Ten Thoughts About Doctor Who: Revolution Of The Daleks

Doctor Who: Revolution of the Daleks just aired on BBC One in the UK, and will be on at 8 pm on BBC America in the US. Americans, pop back then. There will be spoilers going forward. Also, know this, I like Doctor Who. I like Classic Who, I like Nu Who – Davies, Moffat and Chibnall – and have even written Doctor Who stories for the IDW comic book line. Some Doctor Who I like more than others, but I have Doctor Who blinkers on. Sometimes I love it, sometimes I am frustrated by it, but I never hate it. Onwards.

1. This Is A Sequel – And The Daleks Are Now The Police

Ten Thoughts About Doctor Who: Revolution Of The Daleks
Credit: Doctor Who, BBC, screencap

More than a follow up to the previous series and The Timeless Children, which saw The Doctor imprisoned by the Judoon for her ancient crimes before she even remembers being the Doctor, it is also a follow-up to the New Year's Day special from two years ago, Resolution Of The Daleks, which saw a recon scout Dalek, defeated by humanity in the 9th century, attempt to send a message to the Dalek fleet about the Earth being invade-able. That Dalek was destroyed, first its case by a microwave oven, then its own alien body, dropped into a Supernova. Graham, Ryan and Yaz returned to Earth in a TARDIS disguised as a detached family house. I am also told that the BBC, rather than streaming it live, put it up fast-forwardable on the BBC iPlayer at broadcast time, letting some sods skip forward to the very end first…

Ten Thoughts About Doctor Who: Revolution Of The Daleks
Credit: Doctor Who, BBC, screencap

Daleks are on Earth, but no Doctor, no UNIT, no Gallifreyans on board to help. And the Doctor in her space prison. But the world turns and the Dalek bits they left behind now have a new home. Doctor Who has always had an interesting portrayal regarding the police – a policeman was the very first character to appear in Doctor Who, she flies around in what looks a Police Box, something often commented over, and has worked with both the police and the world police, UNIT. She currently has a policeman as a companion, Yaz. But in tonight's Doctor Who, the police are the Daleks – and this may reflect certain changing attitudes regarding those meant to protect and serve. It's been a long year.

2. "Good Old JK."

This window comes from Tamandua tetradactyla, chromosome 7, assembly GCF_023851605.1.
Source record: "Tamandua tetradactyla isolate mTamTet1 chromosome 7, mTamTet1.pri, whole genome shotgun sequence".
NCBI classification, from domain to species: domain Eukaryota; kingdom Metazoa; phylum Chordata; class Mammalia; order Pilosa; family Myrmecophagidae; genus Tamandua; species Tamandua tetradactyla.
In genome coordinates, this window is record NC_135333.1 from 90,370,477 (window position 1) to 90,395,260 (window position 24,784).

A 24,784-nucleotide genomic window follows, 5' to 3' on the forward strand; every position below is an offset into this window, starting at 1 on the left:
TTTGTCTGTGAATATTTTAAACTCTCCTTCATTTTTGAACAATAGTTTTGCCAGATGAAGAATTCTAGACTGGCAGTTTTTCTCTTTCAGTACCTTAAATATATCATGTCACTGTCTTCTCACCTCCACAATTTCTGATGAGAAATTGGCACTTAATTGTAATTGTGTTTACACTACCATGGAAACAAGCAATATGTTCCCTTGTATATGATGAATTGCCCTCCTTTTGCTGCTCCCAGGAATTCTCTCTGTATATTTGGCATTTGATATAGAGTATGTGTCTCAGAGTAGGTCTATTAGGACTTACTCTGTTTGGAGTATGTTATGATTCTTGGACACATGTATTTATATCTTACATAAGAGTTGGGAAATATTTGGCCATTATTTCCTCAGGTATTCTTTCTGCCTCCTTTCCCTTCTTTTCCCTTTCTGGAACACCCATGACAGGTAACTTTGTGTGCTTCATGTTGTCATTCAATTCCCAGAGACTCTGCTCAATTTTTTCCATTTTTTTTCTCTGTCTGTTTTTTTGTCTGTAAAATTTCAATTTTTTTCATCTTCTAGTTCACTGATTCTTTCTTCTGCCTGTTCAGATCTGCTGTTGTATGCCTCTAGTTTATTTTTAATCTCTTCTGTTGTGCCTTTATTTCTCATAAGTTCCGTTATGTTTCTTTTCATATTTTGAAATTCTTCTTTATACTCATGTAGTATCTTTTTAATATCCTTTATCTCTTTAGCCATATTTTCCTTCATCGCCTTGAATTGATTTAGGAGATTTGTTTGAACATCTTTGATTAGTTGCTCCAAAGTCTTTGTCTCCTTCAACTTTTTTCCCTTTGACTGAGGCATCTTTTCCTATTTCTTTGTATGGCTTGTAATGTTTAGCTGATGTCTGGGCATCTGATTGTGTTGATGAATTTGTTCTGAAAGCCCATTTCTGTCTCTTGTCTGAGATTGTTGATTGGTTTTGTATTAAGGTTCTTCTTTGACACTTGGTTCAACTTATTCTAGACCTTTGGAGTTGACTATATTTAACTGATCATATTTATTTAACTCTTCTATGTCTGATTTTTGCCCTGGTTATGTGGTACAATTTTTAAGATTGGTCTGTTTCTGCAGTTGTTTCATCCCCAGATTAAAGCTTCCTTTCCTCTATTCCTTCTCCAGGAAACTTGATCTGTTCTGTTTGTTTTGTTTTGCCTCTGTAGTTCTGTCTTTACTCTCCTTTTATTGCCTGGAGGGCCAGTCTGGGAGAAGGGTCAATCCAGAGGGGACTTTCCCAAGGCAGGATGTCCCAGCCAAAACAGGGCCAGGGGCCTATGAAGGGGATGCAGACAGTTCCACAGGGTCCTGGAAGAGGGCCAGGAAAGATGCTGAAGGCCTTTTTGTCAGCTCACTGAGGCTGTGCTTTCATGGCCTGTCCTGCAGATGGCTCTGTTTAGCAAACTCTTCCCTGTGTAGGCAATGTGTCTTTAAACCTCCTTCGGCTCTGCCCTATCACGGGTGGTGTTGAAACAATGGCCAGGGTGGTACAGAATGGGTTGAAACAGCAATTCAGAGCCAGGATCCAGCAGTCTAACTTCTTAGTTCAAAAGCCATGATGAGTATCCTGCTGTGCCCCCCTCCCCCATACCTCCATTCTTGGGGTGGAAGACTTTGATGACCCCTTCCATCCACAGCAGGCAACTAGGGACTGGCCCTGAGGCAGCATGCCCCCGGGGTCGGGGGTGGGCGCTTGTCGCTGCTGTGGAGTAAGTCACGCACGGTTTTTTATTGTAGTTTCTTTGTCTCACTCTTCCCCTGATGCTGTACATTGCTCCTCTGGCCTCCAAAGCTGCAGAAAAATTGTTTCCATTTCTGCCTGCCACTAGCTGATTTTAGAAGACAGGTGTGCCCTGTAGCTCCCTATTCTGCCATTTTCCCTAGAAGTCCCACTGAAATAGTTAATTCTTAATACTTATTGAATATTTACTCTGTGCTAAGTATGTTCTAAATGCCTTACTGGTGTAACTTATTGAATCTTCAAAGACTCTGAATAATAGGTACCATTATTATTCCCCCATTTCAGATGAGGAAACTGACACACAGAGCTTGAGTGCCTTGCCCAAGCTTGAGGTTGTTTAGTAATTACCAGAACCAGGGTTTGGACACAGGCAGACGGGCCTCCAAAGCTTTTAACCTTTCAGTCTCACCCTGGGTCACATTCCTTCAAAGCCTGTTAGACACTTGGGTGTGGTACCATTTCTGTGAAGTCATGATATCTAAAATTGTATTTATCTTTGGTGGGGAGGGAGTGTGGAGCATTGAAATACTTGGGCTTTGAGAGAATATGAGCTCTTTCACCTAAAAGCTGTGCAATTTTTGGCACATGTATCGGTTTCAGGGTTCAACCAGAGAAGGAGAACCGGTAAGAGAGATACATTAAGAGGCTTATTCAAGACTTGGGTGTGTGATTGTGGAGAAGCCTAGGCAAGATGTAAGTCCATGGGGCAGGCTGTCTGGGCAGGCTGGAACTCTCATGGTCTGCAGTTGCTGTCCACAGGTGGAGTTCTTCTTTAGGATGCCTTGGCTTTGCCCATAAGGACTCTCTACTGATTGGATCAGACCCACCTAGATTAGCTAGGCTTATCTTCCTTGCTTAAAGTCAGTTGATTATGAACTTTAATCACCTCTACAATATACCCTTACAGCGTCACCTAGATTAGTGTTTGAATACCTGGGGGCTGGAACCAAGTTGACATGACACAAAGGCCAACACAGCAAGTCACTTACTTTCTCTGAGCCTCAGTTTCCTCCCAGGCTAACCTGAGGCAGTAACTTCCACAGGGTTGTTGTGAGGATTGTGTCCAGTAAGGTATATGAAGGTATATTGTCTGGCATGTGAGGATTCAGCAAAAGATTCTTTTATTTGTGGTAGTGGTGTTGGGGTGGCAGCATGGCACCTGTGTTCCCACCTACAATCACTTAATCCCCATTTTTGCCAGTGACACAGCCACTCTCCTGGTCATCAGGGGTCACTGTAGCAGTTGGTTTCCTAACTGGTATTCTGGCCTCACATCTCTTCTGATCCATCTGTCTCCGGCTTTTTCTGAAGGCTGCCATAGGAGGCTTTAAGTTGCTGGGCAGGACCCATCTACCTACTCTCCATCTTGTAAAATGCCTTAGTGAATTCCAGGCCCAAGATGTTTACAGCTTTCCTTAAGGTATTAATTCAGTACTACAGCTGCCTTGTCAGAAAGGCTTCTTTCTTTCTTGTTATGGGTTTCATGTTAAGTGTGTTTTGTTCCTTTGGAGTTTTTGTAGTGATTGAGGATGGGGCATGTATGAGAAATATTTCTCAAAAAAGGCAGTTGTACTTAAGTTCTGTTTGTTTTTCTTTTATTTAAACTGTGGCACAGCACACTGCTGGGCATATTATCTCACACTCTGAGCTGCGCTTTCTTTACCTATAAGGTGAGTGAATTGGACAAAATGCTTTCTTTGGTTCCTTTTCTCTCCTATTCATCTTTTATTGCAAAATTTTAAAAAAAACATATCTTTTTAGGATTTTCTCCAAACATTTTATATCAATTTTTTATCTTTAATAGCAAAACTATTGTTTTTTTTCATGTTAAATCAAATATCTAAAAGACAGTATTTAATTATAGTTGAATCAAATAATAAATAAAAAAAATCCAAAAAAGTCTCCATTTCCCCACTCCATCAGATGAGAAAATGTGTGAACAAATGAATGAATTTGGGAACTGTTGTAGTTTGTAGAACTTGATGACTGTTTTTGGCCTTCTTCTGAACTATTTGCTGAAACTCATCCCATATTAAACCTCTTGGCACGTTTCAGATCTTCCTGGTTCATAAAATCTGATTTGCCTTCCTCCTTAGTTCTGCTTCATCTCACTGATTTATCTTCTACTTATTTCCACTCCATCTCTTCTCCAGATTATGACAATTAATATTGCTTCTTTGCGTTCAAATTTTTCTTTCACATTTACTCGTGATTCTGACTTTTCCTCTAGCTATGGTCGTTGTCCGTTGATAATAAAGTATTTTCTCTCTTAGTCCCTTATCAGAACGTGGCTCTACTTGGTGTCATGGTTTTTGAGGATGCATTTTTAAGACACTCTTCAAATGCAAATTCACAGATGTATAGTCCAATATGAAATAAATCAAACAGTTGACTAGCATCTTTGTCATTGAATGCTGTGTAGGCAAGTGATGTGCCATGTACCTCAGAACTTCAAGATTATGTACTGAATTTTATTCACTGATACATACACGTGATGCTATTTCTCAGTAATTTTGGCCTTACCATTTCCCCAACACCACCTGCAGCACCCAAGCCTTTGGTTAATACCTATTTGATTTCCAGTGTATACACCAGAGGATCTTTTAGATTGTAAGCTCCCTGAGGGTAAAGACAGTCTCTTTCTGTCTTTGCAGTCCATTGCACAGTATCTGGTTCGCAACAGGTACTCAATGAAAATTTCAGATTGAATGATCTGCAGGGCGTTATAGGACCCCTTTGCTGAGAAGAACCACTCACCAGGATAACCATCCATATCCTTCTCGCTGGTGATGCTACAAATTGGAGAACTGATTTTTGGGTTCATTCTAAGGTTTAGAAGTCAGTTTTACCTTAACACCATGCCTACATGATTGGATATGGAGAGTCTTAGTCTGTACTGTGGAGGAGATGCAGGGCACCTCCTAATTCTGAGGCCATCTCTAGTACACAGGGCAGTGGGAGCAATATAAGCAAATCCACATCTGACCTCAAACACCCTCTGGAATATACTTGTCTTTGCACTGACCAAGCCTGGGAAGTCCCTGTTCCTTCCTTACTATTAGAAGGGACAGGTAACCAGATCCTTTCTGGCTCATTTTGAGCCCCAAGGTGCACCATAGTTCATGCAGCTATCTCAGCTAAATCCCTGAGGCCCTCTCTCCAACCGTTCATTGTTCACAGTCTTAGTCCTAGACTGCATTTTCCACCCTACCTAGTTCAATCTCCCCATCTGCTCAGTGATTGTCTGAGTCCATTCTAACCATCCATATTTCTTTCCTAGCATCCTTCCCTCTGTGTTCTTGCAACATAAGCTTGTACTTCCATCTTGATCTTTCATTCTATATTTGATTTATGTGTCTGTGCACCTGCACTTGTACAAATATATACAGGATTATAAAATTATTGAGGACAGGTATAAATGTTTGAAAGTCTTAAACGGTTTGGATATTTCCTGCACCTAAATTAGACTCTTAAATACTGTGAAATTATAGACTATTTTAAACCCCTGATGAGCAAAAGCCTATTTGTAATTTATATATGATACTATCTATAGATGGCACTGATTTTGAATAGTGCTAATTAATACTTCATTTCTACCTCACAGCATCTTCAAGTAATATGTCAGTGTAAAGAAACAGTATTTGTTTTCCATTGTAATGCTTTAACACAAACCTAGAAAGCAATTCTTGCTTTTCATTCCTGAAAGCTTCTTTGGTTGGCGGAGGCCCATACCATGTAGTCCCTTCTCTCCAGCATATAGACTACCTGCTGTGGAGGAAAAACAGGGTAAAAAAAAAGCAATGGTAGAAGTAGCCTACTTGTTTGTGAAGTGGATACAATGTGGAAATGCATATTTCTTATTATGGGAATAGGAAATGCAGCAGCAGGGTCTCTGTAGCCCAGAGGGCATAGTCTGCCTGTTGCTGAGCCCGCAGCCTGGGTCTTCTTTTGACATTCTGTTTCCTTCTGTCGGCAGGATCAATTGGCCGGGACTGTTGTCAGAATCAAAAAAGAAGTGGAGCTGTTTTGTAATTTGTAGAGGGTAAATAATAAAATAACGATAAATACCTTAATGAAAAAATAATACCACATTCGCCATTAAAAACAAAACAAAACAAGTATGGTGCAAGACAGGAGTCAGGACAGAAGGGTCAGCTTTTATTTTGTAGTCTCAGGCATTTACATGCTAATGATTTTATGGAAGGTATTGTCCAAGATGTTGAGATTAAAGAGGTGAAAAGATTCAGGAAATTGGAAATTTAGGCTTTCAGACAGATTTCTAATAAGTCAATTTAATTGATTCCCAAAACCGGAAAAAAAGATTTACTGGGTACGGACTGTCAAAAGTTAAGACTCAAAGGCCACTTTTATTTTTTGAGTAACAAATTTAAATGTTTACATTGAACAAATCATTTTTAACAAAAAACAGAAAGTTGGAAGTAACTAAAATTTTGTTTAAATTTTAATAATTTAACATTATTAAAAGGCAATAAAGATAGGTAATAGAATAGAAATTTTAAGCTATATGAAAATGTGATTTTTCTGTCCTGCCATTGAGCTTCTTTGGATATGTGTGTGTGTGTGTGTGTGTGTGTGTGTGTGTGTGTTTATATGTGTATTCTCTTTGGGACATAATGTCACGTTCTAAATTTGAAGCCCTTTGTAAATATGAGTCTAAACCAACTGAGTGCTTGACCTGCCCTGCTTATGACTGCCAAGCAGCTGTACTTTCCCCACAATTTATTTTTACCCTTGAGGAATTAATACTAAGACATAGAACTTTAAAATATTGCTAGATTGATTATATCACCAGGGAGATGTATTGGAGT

Ten Thoughts About Doctor Who: Revolution Of The Daleks
Credit: Doctor Who, BBC, screencap

 

We have a Doctor in space prison, but she is not alone. We get a run through previous showrunners aliens, with Russell T Davies' Ood and Sycorax, Steven Moffat's Weeping Angels and The Silence, and Chris Chibnall's own Pting.

Ten Thoughts About Doctor Who: Revolution Of The Daleks
Credit: Doctor Who, BBC, screencap

 

Oh yes, and Captain Jack Harkness as well, which is handy. The first meeting of Jack and Thirteen was bound to bring up issues, considering John Barrowman's use of feature enhancing additives.

Ten Thoughts About Doctor Who: Revolution Of The Daleks

Though we have been here before…

 

Ten Thoughts About Doctor Who: Revolution Of The DaleksAnd the Doctor, someone who knows a lot about the fluidity and complexity of gender as a non-binary being is still happy to quote JK Rowling, as she did in The Shakespeare's Code, is an interesting choice, considering. The Doctor is not into cancel culture, she also likes Winston Churchill and Agatha Christie too, and they were awful people.

Ten Thoughts About Doctor Who: Revolution Of The Daleks

Or he did, Captain Jack also trips happily from one genre to another when talking to Yaz, in the 51st Century it's a different ballgame.

Ten Thoughts About Doctor Who: Revolution Of The Daleks

Ten Thoughts About Doctor Who: Revolution Of The Daleks

3. The Daleks Back In Downing Street

Ten Thoughts About Doctor Who: Revolution Of The Daleks

We have government minister Technology Secretary Patterson commissioning a Dalek defence force of security drones, working alongside the police, and pushing her into a newly-vacated Prime Ministership, with a politician's concerns always on display.

Ten Thoughts About Doctor Who: Revolution Of The Daleks

The comparisons to ambition and ruthlessness of current Home Secretary Priti Patel and the former home secretary-turned-Prime Minister, Theresa May and her own "hostile" immigration policies, are clear.

Ten Thoughts About Doctor Who: Revolution Of The Daleks

We see Daleks working on the immigration borders and defending "national monuments" thought we don't get to see a statue. Of course, this isn't the first time we've had Daleks in Downing Street, does no one remember the war anymore? Churchill must have left some papers behind. Lots of flag-waving, just before it gets incinerated. You'd have thought she might have learned from what happened to Harriet Jones. This is the second British Prime Minister to be exterminated by Daleks after all.

4. The Art of The Dalek Deal

Ten Thoughts About Doctor Who: Revolution Of The Daleks

We have the return of the Trump-alike entrepreneur  Jack Robertson, funding the Dalek programme and calling the Dalek programme the iPhone for security.

Ten Thoughts About Doctor Who: Revolution Of The Daleks

Built from the casing seen in Resolution Of The Daleks, his ambition is purely one of business, making deals and betraying whoever he needs to in that service. However, he does have his limits, and growing actual Dalek aliens is something he finds an anathema. Still happy to betray all of humanity later, of course, but not when things get icky.